Fall greetings from JAQK Cellars,
It's been an exciting whirlwind of a summer here at JAQK Cellars. Our National Sales Manager completed a record 8,000 mile road trip over a 5 week period, opening up 10 new states along the way: Connecticut, Delaware, D.C., Illinois, Kentucky, Louisiana, Maryland, Mississippi, New York and Virginia.
Thank you to everyone across the country who joined us at one of our summer events, the support means a lot to us as we continue to grow. And a special thanks to our first 35 wine club members, who we have enjoyed meeting at our recent wine club events. We hope to see more of you this fall!
Craig, Katie and Joel
Come Visit us at one of our Fall Events
Harvest: Farm to Table
WHEN: Saturday, September 25th from 11:30 am to 4:00 pm and Sunday, September 26th from 11:30 am to 4:00 pm. WHERE: Quail Lodge Resort & Golf Club, Carmel, CA www.harvestcarmel.com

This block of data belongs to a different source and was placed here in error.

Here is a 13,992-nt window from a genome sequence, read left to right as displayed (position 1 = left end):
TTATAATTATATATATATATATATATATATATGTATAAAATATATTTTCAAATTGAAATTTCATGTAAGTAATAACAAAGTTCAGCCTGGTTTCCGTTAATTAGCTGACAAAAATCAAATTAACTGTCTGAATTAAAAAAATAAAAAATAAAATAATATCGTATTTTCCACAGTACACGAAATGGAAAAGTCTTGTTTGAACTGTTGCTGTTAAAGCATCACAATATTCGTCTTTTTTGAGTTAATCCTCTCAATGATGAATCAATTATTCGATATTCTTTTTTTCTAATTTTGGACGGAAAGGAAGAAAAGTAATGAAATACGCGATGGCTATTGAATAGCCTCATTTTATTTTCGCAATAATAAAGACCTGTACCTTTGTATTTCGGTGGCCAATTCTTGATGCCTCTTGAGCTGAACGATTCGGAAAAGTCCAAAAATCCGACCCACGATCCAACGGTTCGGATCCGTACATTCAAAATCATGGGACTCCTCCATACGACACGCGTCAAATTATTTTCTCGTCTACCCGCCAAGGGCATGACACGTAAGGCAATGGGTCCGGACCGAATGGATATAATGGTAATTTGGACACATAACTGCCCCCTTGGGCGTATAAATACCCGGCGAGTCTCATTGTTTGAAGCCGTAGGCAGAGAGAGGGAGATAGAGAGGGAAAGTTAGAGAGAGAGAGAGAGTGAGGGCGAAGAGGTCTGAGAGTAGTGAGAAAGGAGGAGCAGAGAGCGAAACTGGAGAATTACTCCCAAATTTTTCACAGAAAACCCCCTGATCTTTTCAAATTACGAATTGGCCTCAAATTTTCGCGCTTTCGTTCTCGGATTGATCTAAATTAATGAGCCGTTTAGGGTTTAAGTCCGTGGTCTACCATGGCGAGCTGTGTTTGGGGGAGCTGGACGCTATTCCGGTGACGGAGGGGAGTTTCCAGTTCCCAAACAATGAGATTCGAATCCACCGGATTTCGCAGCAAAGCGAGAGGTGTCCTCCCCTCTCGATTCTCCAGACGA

Winemaker Dinner at Beso
Free Wine Tasting at Khoury’s Fine Wine & Spirits
Napa Sonoma Wine and Food Festival
SF Vintners Market
SFMOMA: How Wine Became Modern: Design + Wine 1976 To Now WHEN: Saturday, November 20th, 2010 – Sunday, April 17th, 2011. WHERE: San Francisco Museum of Modern Art, San Francisco, CA
We are especially delighted to be featured in SFMOMA’s upcoming exhibit, "How Wine Became Modern." This exhibit is the first of its kind, looking at the world of wine and the role that architecture, design and media have played in its stunning transformation over the past three decades. The exhibit features historical artifacts, architectural models, multimedia installations, newly commissioned artworks, and even a "smell wall" to provide a richly textured experience that you won’t want to miss!
To Decant or not to Decant